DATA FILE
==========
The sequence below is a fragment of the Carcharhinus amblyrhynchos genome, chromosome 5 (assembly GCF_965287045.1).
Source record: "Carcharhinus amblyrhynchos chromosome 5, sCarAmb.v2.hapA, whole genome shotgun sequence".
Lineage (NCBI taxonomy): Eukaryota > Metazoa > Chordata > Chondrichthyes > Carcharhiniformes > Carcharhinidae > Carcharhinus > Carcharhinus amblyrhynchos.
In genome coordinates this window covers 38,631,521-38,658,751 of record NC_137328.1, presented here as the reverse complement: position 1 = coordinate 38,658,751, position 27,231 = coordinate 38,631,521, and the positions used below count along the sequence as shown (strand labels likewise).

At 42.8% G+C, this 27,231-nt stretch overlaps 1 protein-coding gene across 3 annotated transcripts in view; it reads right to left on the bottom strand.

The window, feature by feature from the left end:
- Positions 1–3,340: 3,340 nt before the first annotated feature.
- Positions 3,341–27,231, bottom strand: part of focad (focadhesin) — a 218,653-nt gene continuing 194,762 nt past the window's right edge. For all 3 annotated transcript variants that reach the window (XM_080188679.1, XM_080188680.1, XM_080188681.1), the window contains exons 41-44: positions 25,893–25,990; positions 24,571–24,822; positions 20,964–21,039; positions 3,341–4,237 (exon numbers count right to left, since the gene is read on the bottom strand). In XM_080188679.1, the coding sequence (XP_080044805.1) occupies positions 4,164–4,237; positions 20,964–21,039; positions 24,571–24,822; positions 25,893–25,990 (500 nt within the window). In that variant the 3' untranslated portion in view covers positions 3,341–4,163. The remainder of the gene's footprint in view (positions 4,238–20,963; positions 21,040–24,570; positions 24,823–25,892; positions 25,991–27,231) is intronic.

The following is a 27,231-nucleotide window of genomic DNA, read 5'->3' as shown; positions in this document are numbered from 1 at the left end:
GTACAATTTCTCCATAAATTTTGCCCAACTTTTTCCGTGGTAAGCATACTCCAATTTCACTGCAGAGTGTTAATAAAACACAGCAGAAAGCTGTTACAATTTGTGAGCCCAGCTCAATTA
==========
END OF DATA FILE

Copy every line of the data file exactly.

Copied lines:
The sequence below is a fragment of the Carcharhinus amblyrhynchos genome, chromosome 5 (assembly GCF_965287045.1).
Source record: "Carcharhinus amblyrhynchos chromosome 5, sCarAmb.v2.hapA, whole genome shotgun sequence".
Lineage (NCBI taxonomy): Eukaryota > Metazoa > Chordata > Chondrichthyes > Carcharhiniformes > Carcharhinidae > Carcharhinus > Carcharhinus amblyrhynchos.
In genome coordinates this window covers 38,631,521-38,658,751 of record NC_137328.1, presented here as the reverse complement: position 1 = coordinate 38,658,751, position 27,231 = coordinate 38,631,521, and the positions used below count along the sequence as shown (strand labels likewise).

At 42.8% G+C, this 27,231-nt stretch overlaps 1 protein-coding gene across 3 annotated transcripts in view; it reads right to left on the bottom strand.

The window, feature by feature from the left end:
- Positions 1–3,340: 3,340 nt before the first annotated feature.
- Positions 3,341–27,231, bottom strand: part of focad (focadhesin) — a 218,653-nt gene continuing 194,762 nt past the window's right edge. For all 3 annotated transcript variants that reach the window (XM_080188679.1, XM_080188680.1, XM_080188681.1), the window contains exons 41-44: positions 25,893–25,990; positions 24,571–24,822; positions 20,964–21,039; positions 3,341–4,237 (exon numbers count right to left, since the gene is read on the bottom strand). In XM_080188679.1, the coding sequence (XP_080044805.1) occupies positions 4,164–4,237; positions 20,964–21,039; positions 24,571–24,822; positions 25,893–25,990 (500 nt within the window). In that variant the 3' untranslated portion in view covers positions 3,341–4,163. The remainder of the gene's footprint in view (positions 4,238–20,963; positions 21,040–24,570; positions 24,823–25,892; positions 25,991–27,231) is intronic.

The following is a 27,231-nucleotide window of genomic DNA, read 5'->3' as shown; positions in this document are numbered from 1 at the left end:
GTACAATTTCTCCATAAATTTTGCCCAACTTTTTCCGTGGTAAGCATACTCCAATTTCACTGCAGAGTGTTAATAAAACACAGCAGAAAGCTGTTACAATTTGTGAGCCCAGCTCAATTA